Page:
studentsDataset = Thread[header -> #] & /@ data // Map[Association] ;
resultsDataset = Thread[header2 -> #] & /@ data2 // Map[Association] ;
collegesDataset = Thread[header3 -> #] & /@ data3 // Map[Association];

Next, some lookups are created to aid data processing.

lookup[__] = Null;

lookup2[__] = Null;
lookup3[__] = Null;
colleges = DeleteDuplicates[resultsDataset[All, "collegeID"]] ;
s = Map[#["studentID"] & , Normal[Dataset[studentsDataset][All, {1}]]];
c = Normal[colleges];
studentsDataset = Map[Association, Normal[studentsDataset]]
collegesDataset = Map[Association, collegesDataset];
Do[lookup[assoc["studentID"]] = assoc;, {assoc, Normal[studentsDataset]}]
Do[lookup3[assoc["collegeID"]] =  assoc, {assoc , collegesDataset}]
Do[lookup2[assoc["studentID"]] = assoc, {assoc, studentsDataset}]

After that, functions for the bag of words are established. This method cleans data and creates a list of the most used words, sans the most common words. Originally, the algorithm didn't make use of any textual data, and RandomForest was only getting about a 68% accuracy. In order to improve the performance of the data, I opted to start increasing the usage of the extra data fields I have. However, these fields cannot be passed into the prediction function, as feature extraction is very difficult for large paragraphs. Therefore, a more advanced clustering method is adopted and described more in detail below.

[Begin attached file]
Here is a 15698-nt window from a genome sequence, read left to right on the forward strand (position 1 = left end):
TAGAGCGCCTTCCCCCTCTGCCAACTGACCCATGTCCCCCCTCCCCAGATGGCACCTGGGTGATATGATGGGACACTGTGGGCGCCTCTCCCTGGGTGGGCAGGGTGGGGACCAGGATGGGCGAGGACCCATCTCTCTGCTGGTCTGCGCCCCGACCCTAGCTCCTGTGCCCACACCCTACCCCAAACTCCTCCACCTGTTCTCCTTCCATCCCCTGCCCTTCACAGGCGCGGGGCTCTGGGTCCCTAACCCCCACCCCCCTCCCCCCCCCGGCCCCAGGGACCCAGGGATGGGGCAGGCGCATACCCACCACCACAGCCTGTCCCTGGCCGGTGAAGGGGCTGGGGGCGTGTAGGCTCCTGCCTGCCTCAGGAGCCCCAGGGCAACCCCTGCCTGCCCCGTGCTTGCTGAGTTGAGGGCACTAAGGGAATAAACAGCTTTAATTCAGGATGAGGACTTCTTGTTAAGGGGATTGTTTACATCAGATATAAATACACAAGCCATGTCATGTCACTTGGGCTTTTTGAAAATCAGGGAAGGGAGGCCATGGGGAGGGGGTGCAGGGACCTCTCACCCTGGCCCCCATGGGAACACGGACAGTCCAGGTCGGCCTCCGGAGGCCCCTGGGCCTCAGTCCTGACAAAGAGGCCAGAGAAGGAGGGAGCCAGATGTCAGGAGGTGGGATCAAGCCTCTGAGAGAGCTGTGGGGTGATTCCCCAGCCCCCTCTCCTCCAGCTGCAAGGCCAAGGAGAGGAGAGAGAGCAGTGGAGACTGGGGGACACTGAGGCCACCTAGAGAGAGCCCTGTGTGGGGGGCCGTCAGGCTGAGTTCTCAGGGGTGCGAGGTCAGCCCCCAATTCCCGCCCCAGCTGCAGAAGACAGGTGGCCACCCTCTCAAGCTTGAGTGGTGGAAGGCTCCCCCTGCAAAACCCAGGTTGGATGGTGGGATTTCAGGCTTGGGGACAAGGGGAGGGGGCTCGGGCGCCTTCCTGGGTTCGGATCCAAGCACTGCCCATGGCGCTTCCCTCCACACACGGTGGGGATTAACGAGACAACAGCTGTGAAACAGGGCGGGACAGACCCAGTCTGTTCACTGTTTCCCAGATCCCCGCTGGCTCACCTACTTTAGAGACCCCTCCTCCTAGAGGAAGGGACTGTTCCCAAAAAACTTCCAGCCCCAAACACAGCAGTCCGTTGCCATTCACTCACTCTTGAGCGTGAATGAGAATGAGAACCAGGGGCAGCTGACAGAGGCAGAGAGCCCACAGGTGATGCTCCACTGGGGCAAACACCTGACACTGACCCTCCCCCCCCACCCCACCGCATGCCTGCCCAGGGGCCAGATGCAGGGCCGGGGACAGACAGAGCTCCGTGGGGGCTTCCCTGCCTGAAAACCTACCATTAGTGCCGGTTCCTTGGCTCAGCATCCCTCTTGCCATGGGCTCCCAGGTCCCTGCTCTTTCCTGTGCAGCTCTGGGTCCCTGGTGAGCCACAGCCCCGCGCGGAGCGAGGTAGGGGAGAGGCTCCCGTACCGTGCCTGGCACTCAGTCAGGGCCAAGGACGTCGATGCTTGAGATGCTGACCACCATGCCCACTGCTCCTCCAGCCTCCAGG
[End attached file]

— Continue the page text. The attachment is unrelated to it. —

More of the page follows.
bag[{KeyValuePattern[key_ -> _Missing]}, key_] := {}
bag[data__, part__] := 
  Reverse[First /@ 
    Sort[Tally[
      DeleteStopwords[
       Map[StringTrim[
          StringDelete[
           StringTrim[#], {"(", ")", "!", ".", "-", "_", ";", ",", "/", ":", 
            "'", "¡", "\t", "\r", "\n", "92s", "’s"}]] &, 
        Flatten[ToLowerCase[
          StringSplit[
           Flatten[Values[KeyTake[#, {part}] & /@ data]], {" ", ";", ":", "/",